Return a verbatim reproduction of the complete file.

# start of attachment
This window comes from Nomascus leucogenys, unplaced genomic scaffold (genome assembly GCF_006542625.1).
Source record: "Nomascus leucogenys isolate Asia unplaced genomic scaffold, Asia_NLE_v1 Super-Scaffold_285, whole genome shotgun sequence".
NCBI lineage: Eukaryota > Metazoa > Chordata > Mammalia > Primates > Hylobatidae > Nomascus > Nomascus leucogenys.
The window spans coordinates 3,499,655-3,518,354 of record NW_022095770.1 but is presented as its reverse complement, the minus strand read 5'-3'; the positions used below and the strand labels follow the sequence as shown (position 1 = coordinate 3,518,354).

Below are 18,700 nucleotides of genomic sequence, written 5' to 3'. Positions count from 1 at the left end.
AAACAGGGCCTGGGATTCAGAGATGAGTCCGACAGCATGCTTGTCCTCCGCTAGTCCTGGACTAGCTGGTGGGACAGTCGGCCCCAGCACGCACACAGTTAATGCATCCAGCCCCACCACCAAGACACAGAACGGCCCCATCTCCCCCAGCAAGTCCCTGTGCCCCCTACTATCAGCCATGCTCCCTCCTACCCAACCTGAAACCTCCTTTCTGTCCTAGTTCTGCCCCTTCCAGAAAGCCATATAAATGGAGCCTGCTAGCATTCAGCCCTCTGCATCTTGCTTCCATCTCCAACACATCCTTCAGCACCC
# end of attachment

This window comes from Nomascus leucogenys, unplaced genomic scaffold (genome assembly GCF_006542625.1).
Source record: "Nomascus leucogenys isolate Asia unplaced genomic scaffold, Asia_NLE_v1 Super-Scaffold_285, whole genome shotgun sequence".
NCBI lineage: Eukaryota > Metazoa > Chordata > Mammalia > Primates > Hylobatidae > Nomascus > Nomascus leucogenys.
The window spans coordinates 3,499,655-3,518,354 of record NW_022095770.1 but is presented as its reverse complement, the minus strand read 5'-3'; the positions used below and the strand labels follow the sequence as shown (position 1 = coordinate 3,518,354).

Below are 18,700 nucleotides of genomic sequence, written 5' to 3'. Positions count from 1 at the left end.
AAACAGGGCCTGGGATTCAGAGATGAGTCCGACAGCATGCTTGTCCTCCGCTAGTCCTGGACTAGCTGGTGGGACAGTCGGCCCCAGCACGCACACAGTTAATGCATCCAGCCCCACCACCAAGACACAGAACGGCCCCATCTCCCCCAGCAAGTCCCTGTGCCCCCTACTATCAGCCATGCTCCCTCCTACCCAACCTGAAACCTCCTTTCTGTCCTAGTTCTGCCCCTTCCAGAAAGCCATATAAATGGAGCCTGCTAGCATTCAGCCCTCTGCATCTTGCTTCCATCTCCAACACATCCTTCAGCACCC